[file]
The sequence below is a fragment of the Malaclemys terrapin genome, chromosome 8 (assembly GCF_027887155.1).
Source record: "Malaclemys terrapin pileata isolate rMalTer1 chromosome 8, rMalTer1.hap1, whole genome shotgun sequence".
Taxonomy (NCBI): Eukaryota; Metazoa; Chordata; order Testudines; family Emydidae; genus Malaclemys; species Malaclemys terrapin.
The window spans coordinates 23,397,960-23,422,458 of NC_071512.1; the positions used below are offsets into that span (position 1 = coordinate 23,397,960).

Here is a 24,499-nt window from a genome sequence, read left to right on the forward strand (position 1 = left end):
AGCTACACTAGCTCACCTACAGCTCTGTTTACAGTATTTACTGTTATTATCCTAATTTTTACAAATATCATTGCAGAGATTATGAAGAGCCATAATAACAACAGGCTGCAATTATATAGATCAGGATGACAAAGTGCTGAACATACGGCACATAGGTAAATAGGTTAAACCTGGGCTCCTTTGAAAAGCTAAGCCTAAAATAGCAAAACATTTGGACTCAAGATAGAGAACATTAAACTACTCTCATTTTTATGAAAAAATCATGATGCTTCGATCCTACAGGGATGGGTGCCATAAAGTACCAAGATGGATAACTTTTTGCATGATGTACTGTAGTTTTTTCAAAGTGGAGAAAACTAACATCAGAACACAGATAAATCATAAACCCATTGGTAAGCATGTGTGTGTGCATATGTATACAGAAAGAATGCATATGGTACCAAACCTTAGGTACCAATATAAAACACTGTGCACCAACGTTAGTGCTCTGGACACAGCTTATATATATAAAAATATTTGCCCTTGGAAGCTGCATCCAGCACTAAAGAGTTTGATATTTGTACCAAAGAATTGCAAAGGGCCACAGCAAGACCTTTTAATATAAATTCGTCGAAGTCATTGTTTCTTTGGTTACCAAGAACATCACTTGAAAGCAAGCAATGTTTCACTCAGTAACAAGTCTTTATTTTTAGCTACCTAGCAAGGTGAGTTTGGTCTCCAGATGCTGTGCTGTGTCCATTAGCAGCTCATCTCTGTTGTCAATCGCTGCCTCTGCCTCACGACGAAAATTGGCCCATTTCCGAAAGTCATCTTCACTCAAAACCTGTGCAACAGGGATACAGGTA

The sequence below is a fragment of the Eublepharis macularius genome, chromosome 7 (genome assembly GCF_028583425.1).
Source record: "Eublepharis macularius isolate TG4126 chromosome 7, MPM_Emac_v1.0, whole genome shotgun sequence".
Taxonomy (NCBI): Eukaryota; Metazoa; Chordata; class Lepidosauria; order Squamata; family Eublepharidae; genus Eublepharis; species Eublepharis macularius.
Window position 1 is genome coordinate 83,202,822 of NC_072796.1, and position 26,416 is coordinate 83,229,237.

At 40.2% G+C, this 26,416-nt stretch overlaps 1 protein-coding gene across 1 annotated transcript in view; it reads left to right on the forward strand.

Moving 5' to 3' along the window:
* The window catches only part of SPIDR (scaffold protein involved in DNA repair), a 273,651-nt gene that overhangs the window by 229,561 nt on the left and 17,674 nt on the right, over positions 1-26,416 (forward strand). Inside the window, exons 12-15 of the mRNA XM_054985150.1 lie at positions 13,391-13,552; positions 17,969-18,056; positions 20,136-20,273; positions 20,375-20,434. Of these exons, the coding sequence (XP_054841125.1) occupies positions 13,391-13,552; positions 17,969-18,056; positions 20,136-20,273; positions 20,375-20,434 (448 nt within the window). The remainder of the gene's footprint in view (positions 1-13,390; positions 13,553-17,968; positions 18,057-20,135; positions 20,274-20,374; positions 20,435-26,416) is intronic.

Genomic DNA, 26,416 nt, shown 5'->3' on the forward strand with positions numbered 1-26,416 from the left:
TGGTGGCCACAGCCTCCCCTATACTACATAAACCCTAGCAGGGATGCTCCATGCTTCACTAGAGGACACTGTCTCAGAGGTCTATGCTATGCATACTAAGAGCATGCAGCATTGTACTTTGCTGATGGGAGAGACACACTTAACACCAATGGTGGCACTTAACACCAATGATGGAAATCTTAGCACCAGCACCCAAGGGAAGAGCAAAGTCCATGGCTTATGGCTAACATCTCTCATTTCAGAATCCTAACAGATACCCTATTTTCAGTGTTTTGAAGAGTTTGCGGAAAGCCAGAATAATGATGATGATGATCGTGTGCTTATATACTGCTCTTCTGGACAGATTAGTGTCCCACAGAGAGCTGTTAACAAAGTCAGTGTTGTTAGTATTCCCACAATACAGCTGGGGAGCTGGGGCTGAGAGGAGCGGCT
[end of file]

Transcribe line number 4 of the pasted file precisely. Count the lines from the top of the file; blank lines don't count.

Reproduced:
The window spans coordinates 23,397,960-23,422,458 of NC_071512.1; the positions used below are offsets into that span (position 1 = coordinate 23,397,960).